Monday, November 25, 2013

Winter Running in Whittier Park, Winnipeg, Canada

I just have to share this life-affirming video.  It'll make you want to strap on the kicks and get out there on the winter trails.  Thank you Alain Foidart. Turn up the volume!  Let's go dancing.

It's a good day to be alive.


Winter Running in Whittier Park from 57belowzero on Vimeo.

Sunday, November 24, 2013

Fat Ass Full Frosty Beaver Moon Trail Half Marathon... (first annual?)

Well it's a marvelous night for a moondance
With the stars up above in your eyes
A fantabulous night to make romance
'Neath the cover of November skies
Van Morrison
Like the Van says, it's a marvellous night for a moondance. If you haven't danced along a dark, winding, single track river trail with the stars up above in your eyes, well then friends, you just haven't danced. From the explosive start of the fireworks to the post run beers at Finn McCues this race is sublime.  Thank you Rheal Poirrier for organizing this marvellous moondance.

Thirty-six runners of all sizes and shapes trickled to the start line at the foot of Esplanade Riel for a 7:30 PM start. Our dance cue was the opening blast of the Santa Claus Parade fireworks (silly kids, they thought the fireworks were for them!).  KABOOM... on cue, we're off.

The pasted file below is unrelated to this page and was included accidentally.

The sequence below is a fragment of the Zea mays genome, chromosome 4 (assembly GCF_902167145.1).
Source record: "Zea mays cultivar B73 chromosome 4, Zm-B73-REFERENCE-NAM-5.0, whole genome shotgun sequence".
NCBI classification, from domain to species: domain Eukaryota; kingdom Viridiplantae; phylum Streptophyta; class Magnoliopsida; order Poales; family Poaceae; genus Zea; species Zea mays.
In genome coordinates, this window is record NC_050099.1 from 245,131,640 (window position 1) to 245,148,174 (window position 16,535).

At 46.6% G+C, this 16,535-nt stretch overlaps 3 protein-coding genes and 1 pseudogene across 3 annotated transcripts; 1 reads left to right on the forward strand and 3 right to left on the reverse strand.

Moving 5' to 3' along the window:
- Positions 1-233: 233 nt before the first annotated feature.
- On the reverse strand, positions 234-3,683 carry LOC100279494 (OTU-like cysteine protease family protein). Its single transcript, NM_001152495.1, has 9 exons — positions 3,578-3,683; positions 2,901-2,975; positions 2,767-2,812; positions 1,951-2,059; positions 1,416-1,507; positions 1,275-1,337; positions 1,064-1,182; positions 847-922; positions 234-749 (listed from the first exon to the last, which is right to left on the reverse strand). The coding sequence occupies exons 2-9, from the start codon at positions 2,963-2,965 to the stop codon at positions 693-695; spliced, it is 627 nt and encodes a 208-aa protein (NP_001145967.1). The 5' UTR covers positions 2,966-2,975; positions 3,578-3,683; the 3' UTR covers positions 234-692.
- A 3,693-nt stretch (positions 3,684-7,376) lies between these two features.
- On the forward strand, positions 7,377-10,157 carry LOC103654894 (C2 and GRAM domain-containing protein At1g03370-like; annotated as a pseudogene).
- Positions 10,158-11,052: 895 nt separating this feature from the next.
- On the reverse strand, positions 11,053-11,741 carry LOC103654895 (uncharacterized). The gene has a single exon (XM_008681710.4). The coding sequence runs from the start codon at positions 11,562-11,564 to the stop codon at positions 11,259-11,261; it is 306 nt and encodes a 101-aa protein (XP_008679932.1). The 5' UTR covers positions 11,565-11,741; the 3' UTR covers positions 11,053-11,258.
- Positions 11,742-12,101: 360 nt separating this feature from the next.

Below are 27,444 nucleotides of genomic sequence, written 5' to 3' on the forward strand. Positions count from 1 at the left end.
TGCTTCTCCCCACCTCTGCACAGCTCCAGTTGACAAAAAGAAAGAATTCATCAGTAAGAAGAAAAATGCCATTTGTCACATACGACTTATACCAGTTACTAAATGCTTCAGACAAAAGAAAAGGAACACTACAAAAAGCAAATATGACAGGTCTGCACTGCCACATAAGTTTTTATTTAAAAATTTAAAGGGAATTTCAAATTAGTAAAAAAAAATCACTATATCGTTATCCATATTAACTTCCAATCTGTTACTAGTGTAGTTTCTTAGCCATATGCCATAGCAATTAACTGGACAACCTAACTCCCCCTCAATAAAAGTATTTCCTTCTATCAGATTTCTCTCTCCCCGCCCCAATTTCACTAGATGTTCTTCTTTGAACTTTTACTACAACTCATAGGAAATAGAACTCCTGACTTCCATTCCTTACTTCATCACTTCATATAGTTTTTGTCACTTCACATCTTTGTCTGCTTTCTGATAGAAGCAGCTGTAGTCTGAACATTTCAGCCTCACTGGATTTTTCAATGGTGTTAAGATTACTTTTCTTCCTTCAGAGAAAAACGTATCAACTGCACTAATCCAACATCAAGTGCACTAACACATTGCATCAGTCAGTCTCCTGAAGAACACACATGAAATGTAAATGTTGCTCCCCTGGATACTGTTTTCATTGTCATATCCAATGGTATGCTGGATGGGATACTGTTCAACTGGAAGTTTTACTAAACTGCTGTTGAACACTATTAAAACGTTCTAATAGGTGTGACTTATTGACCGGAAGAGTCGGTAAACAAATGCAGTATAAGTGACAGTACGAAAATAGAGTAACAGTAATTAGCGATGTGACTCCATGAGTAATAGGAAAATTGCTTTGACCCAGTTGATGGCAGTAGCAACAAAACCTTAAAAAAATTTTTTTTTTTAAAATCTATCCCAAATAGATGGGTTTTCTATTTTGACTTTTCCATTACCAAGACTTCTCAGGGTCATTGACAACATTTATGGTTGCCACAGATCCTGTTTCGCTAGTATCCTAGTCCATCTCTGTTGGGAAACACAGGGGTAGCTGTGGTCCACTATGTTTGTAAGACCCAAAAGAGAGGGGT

The Pre-start
photo credit Nicole Nicol
The KABOOM Start
photo credit Nicole Nicol
Well, most of us were off on cue.  I was just getting out of my car at the other end of the park when I heard the blast.  I sprinted to the bridge, dodging thousands of families with eyes on the skies.  I had to be watchful of the little ones underfoot.  I crossed the line several minutes behind the others.  With heart pounding I dived hard on to the trail, anxiousness set in, twisting my ankle on a dip, I stopped, frozen...remember to breathe, find your stride, work out the pain, you'll be fine, you know this trail, you've run it hundreds of times... but never in the dark.  I set off again, much slower this time and with calmer breath, settled mind, even heart, pain leaving my ankle.  The familiar sound of crunching gravel underfoot calmed me.